Text by Chuck Dauphin
For Henry County native Byron Gallimore, it really did all begin with a song. One of Nashville’s most prolific producers of the past two decades, he says it was winning a songwriting contest that brought him to Music City.
“I was farming in West Tennessee and playing nightclubs. I won a song festival, and as a result of that, I got to meet with some publishers, and signed with Dick James Publishing,” he recalls. The song that helped Gallimore win the contest, “No Ordinary Woman,” was released as a single, and even dented the Billboard singles chart. However, it would be in a behind-the-scenes fashion that Gallimore would make his biggest impact on the industry.
“When I was with Dick James, I was working with some of Charley Pride’s writers. He always liked the demos I was cutting, and he said, ‘When you get out
of this writers’ deal, I want you to come talk to me.’”
Gallimore did just that, and worked for the Country Music Hall of Fame member for 14 years, running the company the last 12, and all the while learning about the music business – especially in terms of production. Working with new artists in the studio would be something he would develop a flair for; particularly a couple of artists he started working with in the early 90s, Jo Dee Messina and Tim McGraw. In fact, save a few cuts from McGraw’s debut disc, Gallimore has been there as producer for the superstar from day one. What makes that connection work so well?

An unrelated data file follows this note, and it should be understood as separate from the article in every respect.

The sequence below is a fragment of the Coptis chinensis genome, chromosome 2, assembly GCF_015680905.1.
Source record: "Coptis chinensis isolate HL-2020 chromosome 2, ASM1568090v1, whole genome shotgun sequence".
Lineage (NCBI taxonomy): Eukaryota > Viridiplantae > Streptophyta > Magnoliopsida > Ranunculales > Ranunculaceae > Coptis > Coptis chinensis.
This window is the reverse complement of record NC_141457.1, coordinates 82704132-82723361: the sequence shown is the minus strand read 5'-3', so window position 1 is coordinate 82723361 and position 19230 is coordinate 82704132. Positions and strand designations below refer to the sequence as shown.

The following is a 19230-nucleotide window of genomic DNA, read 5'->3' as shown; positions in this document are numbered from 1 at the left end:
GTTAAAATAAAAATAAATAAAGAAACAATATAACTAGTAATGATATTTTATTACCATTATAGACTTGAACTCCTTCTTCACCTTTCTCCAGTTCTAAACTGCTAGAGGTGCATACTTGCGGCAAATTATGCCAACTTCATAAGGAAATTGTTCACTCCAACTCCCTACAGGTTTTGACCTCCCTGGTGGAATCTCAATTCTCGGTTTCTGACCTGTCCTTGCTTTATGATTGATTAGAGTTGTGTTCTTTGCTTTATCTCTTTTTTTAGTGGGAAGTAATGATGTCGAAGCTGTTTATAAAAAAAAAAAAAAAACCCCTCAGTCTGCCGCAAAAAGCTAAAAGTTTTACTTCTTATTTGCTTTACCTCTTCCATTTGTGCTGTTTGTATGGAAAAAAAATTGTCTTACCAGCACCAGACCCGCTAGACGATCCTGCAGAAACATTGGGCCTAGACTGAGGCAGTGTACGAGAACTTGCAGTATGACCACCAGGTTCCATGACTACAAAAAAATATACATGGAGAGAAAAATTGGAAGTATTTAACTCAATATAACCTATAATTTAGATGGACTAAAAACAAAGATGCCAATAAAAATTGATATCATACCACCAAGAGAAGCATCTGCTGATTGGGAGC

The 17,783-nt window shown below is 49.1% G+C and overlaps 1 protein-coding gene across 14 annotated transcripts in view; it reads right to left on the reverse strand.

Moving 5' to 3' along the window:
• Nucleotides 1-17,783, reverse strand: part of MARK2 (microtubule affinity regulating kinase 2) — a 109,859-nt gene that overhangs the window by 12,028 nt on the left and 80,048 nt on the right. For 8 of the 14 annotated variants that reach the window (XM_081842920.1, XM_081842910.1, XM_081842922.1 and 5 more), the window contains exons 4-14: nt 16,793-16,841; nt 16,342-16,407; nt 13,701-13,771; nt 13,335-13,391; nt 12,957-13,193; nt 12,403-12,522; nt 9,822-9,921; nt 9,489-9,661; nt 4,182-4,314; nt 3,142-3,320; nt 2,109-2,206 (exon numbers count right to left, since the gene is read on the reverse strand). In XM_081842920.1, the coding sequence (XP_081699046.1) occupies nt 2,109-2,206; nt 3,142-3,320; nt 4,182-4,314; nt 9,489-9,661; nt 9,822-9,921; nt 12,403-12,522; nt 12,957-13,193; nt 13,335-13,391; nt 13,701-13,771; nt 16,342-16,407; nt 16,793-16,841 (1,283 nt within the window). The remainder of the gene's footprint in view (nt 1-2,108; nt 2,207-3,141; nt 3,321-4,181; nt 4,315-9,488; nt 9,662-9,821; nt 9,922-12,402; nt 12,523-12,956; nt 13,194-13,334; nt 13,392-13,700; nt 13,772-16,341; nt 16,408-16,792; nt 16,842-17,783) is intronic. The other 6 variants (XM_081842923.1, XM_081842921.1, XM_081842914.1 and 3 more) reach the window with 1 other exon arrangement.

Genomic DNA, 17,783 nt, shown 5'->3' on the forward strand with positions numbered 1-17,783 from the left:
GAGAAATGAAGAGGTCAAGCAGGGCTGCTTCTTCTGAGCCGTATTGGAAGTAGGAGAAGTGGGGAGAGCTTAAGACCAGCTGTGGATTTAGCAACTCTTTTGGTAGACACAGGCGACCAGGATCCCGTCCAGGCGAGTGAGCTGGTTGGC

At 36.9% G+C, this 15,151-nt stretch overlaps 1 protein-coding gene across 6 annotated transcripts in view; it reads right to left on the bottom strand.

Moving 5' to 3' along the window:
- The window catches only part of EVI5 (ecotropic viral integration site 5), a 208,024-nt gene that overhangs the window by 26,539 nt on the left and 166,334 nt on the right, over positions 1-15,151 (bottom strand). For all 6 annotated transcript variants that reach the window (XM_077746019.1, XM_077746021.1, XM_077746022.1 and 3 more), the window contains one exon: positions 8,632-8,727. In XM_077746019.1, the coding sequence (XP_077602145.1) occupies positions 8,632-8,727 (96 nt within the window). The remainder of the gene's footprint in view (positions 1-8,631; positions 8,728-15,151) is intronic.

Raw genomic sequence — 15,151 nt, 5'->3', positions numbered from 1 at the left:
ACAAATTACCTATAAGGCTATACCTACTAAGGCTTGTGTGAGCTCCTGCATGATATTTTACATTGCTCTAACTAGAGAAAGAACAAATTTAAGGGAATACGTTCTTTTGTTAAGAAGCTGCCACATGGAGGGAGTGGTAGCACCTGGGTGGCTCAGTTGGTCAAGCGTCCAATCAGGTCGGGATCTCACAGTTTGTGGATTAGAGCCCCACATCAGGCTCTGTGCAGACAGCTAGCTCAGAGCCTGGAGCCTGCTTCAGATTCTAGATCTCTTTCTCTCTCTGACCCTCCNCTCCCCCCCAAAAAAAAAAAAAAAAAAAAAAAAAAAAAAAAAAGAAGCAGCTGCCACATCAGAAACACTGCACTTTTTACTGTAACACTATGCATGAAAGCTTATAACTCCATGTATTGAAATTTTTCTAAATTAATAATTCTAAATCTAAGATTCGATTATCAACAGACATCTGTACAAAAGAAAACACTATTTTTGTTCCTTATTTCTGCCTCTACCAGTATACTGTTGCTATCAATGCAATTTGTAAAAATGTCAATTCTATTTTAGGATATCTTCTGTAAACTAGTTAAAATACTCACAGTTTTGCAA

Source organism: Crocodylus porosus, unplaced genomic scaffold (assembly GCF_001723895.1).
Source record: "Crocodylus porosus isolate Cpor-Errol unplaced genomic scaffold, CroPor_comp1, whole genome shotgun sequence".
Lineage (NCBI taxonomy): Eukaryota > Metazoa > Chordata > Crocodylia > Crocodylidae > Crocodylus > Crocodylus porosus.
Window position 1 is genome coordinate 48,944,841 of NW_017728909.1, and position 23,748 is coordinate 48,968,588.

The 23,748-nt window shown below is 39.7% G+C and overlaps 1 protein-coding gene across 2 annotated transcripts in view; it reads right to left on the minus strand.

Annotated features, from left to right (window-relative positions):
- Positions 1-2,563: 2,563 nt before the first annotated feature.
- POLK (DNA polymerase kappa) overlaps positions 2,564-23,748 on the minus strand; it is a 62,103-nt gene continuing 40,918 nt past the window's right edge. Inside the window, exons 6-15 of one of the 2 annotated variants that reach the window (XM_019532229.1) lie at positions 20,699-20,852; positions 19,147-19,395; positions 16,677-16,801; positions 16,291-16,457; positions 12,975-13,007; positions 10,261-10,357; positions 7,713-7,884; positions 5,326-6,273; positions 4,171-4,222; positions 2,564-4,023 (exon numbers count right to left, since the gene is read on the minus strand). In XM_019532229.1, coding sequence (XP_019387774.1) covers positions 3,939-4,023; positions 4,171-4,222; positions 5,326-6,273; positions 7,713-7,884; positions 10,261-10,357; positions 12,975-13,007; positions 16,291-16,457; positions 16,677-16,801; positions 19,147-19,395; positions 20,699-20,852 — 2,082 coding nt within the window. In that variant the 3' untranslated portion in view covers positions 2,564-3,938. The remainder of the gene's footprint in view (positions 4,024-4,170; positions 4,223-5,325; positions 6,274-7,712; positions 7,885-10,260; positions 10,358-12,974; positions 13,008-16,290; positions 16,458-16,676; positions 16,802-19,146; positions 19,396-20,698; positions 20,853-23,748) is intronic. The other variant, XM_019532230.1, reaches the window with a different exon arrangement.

“We’re totally complimentary as far as what we do,” Gallimore explains. “Tim is a good producer. He looks at the overall picture of what he wants to do. I’m able to work with the players and the chord lingo, and all the things that you have to do to get a cut together. We’ve also been good friends, and there’s never been any cross words. It’s been successful to a point that, thankfully, there’s not been a need to change.”
He also has worked with Faith Hill on hits such as “Breathe,” and produced Lee Ann Womack’s 2005 CMA Album of the Year, There’s More Where That Came From.
Now the boy who grew up in Puryear, TN, is the man behind his own label, Streamsound, a partnership with longtime friend Jim Wilkes.
The label’s first signee is traditional newcomer Jaida Dreyer. “She had been writing for me for a couple of years, and she is so unique,” says Gallimore. “It’s an opportunity for us to find great artists, and represents another step for me career-wise.” Sounds like another West Tennessean living his dream!